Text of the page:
I Am Looking For

How to Make a Difference is Focus of Tillotson Lecture

  • 49th Tillotson Lecture - Social.jpg
  • Max Hopkinson (1).jpg
  • Philip Worthington.jpg

Bolton School Boys’ Division is opening its doors, both physically and virtually, as it sends out an invitation to attend this year’s Tillotson Lecture entitled: ‘To Live is to Serve’, which will focus on how to make a difference in the modern world.

The speakers (full bios below) are two former pupils: Max Hopinskon, Chief Instructor and Co-Founder of Bind; and Philip Worthington, MD and founder of European Lawyers in Lesvos.

The lecture, in its 49th year, will be held on 14 March from 7.00pm as a hybrid event – both in School and virtually and guests are also invited to post-event refreshments in the Leverhulme Suite. Whilst there is no charge and tickets will not be issued, it would be helpful in assessing seating requirements if those wishing to attend would let us know to confirm numbers. Please contact bdinfo@boltonschool.org to register.  

Max Hopkinson (Class of 2002) – Chief Instructor and Co-Founder, Bind

After 14 years at Bolton School, Max left to study business at The University of Nottingham. Following graduation, he continued his education by completing an MBA at The Bradford School of Management and was later awarded an Executive Scholarship in Marketing at The Kellogg School of Management in Chicago. Professionally, Max has worked in digital marketing for over 15 years, starting at ao.com, and later running part of Google’s retail business in London. He left Google to start Bind, a marketing agency which has won multiple awards for its client work and innovative organisational culture. In his free time Max focuses on family, charity and endurance running. This makes him very tired!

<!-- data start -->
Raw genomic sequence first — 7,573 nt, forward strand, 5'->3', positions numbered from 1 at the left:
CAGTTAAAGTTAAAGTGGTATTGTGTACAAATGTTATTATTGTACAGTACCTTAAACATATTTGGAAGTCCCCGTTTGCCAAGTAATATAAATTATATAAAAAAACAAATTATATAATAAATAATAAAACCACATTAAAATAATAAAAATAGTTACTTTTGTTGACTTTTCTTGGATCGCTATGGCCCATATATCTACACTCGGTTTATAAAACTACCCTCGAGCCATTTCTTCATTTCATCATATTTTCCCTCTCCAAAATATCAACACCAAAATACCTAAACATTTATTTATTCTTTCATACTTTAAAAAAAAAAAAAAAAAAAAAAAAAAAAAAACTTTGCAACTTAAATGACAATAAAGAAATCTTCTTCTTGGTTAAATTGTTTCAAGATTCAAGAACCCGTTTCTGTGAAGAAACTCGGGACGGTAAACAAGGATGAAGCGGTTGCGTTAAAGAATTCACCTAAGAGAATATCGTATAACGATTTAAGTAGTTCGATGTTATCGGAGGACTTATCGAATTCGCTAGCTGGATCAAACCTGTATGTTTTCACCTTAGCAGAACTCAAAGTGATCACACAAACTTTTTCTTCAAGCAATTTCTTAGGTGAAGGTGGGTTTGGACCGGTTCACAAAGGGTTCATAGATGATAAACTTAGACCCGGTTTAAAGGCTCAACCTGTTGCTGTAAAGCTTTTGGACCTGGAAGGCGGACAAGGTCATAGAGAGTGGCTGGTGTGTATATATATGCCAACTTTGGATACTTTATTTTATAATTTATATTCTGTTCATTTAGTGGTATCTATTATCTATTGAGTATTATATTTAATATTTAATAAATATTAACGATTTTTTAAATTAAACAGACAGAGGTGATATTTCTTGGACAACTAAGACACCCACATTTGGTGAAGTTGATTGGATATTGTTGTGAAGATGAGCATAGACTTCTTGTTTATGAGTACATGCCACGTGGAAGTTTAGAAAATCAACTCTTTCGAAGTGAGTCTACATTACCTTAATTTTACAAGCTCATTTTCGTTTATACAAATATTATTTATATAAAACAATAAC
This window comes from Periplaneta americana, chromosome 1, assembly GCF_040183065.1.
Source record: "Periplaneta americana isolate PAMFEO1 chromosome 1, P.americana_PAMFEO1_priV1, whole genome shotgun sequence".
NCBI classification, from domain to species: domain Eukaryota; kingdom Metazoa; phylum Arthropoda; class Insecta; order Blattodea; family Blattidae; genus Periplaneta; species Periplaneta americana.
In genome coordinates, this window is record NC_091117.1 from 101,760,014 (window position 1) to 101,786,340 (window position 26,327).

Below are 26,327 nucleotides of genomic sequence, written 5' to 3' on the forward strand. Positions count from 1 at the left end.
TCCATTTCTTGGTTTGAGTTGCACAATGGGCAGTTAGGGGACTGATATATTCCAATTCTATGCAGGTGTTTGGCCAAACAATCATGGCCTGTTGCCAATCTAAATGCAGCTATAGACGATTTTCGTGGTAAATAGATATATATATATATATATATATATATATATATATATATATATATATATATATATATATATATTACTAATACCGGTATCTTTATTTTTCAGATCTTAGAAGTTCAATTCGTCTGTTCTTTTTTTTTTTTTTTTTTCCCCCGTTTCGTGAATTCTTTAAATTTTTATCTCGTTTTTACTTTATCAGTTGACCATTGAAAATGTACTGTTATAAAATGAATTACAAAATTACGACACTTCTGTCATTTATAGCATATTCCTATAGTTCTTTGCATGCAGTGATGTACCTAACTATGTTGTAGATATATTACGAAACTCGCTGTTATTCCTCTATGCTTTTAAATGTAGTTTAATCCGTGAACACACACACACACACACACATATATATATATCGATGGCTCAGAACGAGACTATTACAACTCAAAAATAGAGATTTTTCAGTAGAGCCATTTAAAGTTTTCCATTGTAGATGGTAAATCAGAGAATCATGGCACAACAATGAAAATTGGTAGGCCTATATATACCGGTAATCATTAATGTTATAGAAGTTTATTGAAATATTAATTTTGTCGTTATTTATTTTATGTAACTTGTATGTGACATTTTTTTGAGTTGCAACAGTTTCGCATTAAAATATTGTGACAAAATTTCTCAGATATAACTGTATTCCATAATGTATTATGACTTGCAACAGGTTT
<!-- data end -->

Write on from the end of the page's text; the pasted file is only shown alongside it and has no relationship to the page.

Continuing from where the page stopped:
Philip Worthington (Class of 2003) – Managing Director, European Lawyers in Lesvos

Philip’s time at School spanned 1989 to 2003 and he went on to study History at the University of York and gained an MPhil in History from the University of Cambridge. He then qualified as a lawyer. After having worked in a commercial law firm in London for four years, he moved to the Greek island of Lesvos in January 2016 to volunteer in response to the ‘refugee crisis’ that affected Greece, and Lesvos in particular, in late 2015/early 2016. In June 2016 he set up a human rights charity on Lesvos to provide free legal aid to refugees on the island. This charity is called European Lawyers in Lesvos (ELIL) and has since expanded to Samos and Athens. The aim of its work is to uphold the rule of law, protect human rights and ensure meaningful access to legal assistance. Since being established, ELIL has had almost 300 volunteers, provided free legal aid to over 13,000 refugees and received seven international human rights awards.

Share or bookmark with:

Other articles you may find interesting